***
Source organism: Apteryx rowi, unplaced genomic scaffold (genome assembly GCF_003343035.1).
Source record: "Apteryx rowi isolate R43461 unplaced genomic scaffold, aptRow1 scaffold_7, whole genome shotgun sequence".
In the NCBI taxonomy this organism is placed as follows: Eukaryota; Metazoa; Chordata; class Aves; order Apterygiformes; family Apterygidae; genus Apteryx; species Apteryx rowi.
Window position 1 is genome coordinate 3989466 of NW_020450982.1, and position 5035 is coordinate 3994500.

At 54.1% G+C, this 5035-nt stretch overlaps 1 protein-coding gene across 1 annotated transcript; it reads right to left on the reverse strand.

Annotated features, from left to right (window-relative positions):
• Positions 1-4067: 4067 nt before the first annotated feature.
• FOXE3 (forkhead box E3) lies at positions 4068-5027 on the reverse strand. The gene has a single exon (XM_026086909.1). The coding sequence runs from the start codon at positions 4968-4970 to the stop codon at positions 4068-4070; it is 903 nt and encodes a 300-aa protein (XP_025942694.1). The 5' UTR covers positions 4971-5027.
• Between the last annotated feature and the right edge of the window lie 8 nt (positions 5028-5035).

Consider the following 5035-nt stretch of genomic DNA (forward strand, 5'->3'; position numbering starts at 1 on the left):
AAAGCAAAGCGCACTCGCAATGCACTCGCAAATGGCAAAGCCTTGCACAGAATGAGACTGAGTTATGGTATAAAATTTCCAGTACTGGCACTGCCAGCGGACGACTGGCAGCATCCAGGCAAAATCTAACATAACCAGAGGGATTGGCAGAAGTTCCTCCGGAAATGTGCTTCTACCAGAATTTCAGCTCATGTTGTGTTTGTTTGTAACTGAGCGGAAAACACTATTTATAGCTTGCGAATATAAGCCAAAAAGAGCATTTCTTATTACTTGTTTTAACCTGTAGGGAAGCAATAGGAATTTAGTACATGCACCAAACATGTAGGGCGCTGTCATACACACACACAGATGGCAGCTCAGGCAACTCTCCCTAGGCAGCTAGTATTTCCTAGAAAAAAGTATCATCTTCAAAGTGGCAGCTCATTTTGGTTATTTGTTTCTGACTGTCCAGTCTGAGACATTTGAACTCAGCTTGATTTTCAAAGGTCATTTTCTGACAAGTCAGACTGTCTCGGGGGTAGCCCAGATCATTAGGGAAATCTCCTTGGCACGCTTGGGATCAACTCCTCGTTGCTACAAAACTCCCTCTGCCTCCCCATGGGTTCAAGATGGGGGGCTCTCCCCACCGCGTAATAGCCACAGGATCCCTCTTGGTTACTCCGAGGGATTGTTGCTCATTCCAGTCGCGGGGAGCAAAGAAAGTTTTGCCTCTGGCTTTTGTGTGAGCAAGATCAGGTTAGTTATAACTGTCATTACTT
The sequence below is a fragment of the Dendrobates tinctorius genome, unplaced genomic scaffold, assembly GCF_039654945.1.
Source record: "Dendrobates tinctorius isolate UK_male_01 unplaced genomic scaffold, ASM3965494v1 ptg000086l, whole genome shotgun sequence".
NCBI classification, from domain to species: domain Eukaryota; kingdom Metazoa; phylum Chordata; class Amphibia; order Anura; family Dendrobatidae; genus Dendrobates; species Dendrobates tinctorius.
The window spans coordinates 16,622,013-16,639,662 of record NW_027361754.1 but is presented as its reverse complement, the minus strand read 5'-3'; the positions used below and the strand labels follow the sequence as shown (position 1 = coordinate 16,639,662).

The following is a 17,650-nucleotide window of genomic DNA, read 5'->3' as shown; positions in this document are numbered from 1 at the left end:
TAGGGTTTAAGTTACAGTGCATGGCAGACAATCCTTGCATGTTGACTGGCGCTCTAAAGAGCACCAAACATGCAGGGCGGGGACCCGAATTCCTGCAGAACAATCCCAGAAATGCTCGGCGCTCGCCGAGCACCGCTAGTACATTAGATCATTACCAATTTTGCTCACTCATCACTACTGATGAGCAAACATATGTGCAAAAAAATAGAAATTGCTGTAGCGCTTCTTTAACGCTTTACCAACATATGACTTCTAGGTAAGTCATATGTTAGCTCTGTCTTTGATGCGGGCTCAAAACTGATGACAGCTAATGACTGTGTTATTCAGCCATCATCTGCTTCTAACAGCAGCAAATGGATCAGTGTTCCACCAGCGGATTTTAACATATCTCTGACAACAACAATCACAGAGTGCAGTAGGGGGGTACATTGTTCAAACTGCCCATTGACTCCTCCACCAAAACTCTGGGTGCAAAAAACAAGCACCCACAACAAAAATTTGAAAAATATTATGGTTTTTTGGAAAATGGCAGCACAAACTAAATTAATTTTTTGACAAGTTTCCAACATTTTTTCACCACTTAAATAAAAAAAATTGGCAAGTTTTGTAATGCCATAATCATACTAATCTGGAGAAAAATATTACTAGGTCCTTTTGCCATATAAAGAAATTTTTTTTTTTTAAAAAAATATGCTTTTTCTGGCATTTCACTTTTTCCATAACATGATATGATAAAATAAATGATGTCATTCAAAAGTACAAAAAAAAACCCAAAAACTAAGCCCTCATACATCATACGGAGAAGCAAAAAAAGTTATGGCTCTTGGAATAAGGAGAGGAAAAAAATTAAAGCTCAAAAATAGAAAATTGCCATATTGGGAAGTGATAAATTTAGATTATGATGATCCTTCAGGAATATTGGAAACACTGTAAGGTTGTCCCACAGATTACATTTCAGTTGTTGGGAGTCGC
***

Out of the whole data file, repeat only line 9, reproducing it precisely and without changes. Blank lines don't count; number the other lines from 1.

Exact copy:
• Between the last annotated feature and the right edge of the window lie 8 nt (positions 5028-5035).